Sociality and embodiment: online communication during and after Covid-19

Foundations of Science 28 (4):1125-1142 (2023)
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During the Covid-19 pandemic we increasingly turned to technology to stay in touch with our family, friends, and colleagues. Even as lockdowns and restrictions ease many are encouraging us to embrace the replacement of face-to-face encounters with technologically mediated ones. Yet, as philosophers of technology have highlighted, technology can transform the situations we find ourselves in. Drawing insights from the phenomenology of sociality, we consider how digitally-enabled forms of communication and sociality impact our experience of one another. In particular, we draw attention to the way in which our embodied experience of one another is altered when we meet in digital spaces, taking as our focus the themes of perceptual access, intercorporeality, shared space, transitional spaces, and self-presentation. In light of the way in which technological mediation alters various dimensions of our social encounters, we argue that digital encounters constitute their own forms of sociality requiring their own phenomenological analysis. We conclude our paper by raising some broader concerns about the very framework of thinking about digitally and non-digitally mediated social encounters simply in terms of replacement.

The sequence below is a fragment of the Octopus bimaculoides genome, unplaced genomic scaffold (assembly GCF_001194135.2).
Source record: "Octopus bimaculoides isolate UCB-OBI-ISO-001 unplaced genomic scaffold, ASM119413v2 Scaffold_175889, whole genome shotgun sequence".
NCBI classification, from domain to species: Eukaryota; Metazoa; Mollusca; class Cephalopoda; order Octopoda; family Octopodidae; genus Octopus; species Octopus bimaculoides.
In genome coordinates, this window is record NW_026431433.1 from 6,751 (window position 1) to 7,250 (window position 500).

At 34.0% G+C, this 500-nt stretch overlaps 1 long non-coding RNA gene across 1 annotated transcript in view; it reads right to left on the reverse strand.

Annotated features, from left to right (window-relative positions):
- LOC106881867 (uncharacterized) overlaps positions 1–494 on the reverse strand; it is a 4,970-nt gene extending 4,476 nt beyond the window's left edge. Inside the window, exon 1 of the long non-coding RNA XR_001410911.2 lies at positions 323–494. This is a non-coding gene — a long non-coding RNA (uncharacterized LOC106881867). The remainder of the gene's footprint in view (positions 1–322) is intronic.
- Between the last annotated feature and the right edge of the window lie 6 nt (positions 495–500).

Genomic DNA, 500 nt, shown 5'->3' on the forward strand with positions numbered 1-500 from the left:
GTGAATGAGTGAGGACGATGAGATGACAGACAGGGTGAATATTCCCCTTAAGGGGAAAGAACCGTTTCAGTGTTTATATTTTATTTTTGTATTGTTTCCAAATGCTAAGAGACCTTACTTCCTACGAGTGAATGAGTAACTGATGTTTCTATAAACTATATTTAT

Author Profiles

Dan Zahavi
University of Copenhagen
Lucy Osler
Cardiff University


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